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Conrad Black says his good relationship with Trump was secondary to pardon decision – National



Conrad Black says his good relationship with Trump was secondary to pardon decision National


A criminal pardon U.S. President Donald Trump personally delivered to Conrad Black over the phone amounts to complete exoneration, the author and former media mogul said on Thursday.

In an interview with The Canadian Press, Black also said he had yet to decide whether to try to regain the Order of Canada of which he was stripped following his now undone conviction in the United States.

WATCH: Conrad Black talks pardon from President Donald Trump, thoughts on Mueller probe

“This completes the destruction of the spurious prosecution of me,” Black, 74, said. “It’s a complete final decision of not guilty. That is finally a fully just verdict.”

On May 6, Trump phoned Black at his home in Toronto to announce the pardon for his 2007 convictions on obstruction of justice and fraud for which he spent more than three years in a federal prison in Florida. The convictions related to what prosecutors called his scheme to siphon off millions of dollars from the sale of newspapers owned by Hollinger Inc., where he was chief executive and chairman.

Under U.S. law, pardon represents full legal forgiveness for a crime.

WATCH: Conrad Black says positive relationship with Trump was not reason for pardon

Black said he initially thought he was being pranked by a brilliant impersonator but quickly realized the person on the other end of the line was Trump himself. The two men have long been acquaintances and Black recently wrote a glowing book called “Donald J. Trump: A President Like No Other.” Their relationship, which Black described as good but not intimate, was secondary when it came to the pardon, he said.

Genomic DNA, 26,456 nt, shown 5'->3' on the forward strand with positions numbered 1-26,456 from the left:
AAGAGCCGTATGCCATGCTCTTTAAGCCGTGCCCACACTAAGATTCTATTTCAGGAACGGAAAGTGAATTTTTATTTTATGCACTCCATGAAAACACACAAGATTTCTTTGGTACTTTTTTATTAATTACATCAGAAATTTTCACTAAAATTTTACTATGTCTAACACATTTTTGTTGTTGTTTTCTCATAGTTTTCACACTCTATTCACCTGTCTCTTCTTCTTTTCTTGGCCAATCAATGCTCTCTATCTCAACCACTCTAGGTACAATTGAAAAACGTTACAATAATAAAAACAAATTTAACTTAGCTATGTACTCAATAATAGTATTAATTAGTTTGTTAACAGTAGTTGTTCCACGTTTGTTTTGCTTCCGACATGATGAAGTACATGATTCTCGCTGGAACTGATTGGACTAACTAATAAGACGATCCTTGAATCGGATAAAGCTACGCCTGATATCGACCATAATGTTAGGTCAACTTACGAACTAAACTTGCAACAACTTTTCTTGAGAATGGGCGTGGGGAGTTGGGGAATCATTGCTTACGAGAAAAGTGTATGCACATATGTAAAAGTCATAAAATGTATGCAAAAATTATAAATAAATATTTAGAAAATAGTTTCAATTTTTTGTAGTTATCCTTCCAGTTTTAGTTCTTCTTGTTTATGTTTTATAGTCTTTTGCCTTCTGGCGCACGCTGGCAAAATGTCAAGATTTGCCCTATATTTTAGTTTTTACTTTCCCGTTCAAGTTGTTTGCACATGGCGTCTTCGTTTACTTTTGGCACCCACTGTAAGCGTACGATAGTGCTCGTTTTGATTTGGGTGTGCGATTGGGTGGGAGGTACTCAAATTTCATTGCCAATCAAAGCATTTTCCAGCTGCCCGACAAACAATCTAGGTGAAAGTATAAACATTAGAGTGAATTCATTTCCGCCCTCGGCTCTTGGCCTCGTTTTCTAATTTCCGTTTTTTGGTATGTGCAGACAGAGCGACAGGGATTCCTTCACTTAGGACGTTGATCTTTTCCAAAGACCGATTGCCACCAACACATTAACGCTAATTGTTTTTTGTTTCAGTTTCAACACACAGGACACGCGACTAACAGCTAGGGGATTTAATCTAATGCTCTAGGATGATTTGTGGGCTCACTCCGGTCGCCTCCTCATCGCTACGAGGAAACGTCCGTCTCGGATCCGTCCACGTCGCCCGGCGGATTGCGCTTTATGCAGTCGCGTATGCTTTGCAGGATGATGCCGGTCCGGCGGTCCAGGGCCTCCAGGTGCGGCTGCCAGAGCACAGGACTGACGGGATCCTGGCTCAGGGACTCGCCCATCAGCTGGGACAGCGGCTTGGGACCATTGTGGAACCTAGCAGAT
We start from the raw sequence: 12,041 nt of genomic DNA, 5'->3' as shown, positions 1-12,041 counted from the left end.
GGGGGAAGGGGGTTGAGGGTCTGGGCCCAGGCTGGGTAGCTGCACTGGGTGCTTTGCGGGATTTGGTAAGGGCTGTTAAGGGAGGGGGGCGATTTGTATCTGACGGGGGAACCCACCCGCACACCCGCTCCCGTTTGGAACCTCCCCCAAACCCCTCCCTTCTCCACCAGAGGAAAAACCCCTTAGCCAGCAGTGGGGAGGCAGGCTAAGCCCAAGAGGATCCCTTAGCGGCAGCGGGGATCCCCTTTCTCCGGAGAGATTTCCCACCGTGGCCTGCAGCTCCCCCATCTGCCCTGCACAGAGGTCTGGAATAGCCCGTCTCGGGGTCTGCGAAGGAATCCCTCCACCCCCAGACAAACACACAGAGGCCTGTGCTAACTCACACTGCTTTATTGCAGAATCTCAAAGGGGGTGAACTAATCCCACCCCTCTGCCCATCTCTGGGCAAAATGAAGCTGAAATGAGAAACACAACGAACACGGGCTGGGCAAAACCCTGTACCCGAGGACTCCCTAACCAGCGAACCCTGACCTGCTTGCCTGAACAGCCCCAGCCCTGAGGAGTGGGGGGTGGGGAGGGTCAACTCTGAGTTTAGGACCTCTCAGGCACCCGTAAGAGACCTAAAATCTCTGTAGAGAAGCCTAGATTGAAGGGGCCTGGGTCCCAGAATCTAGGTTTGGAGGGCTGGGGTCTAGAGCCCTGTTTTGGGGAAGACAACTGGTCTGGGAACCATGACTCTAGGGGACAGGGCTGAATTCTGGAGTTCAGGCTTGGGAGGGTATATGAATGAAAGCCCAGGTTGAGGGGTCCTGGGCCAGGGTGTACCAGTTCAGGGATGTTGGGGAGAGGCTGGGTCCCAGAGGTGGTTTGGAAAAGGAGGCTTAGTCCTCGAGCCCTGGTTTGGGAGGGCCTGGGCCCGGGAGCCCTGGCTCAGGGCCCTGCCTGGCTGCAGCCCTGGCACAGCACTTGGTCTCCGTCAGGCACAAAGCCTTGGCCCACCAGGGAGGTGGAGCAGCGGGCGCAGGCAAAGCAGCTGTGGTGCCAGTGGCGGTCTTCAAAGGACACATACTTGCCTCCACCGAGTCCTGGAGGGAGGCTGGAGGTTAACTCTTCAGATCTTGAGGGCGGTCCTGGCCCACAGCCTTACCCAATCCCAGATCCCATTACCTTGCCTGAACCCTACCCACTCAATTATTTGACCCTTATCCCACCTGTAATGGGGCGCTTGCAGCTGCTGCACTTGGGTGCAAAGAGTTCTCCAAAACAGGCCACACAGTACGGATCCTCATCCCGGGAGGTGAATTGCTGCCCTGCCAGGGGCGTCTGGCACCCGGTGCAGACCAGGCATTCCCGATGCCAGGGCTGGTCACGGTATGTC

“If I was one of these people who slagged him off and accused him of being an asset of the Kremlin and a traitor to the United states and so forth, I would not count on him having bestirred himself to do anything about it,” he volunteered. “To those who say it was just a back-scratching operation and it’s just a payoff to me for being a supporter, I would decline to comment on that.”

Black has always maintained he was the victim of an unjust U.S. criminal justice system. The pardon from the highest legal authority in the United States was a “great comfort,” but Trump went even further: “It was a bad rap and unjust verdict, and I should never have been charged,” Black cited the president as telling him.

WATCH: US President Donald Trump grants pardon to former media mogul Conrad Black

One practical impact of the pardon is that Black is now free to travel to the United States, which he called a “great country.” While he could have applied for a special entry waiver, he never did because of the “outrageous way” the system treated him.

The conversation with Trump, he said, was “most cordial” and the president expressed a wish to see him again. However, Black said his only plans are to spend time in England this summer and visit New York in September. What’s important, he said, is that the pardon signals the end of a long, dark chapter.

“It was a very unpleasant business for a long time. It’s no day at the beach having the government of the United States and its Canadian quislings on your back for years on end. I survived it and we drive on.”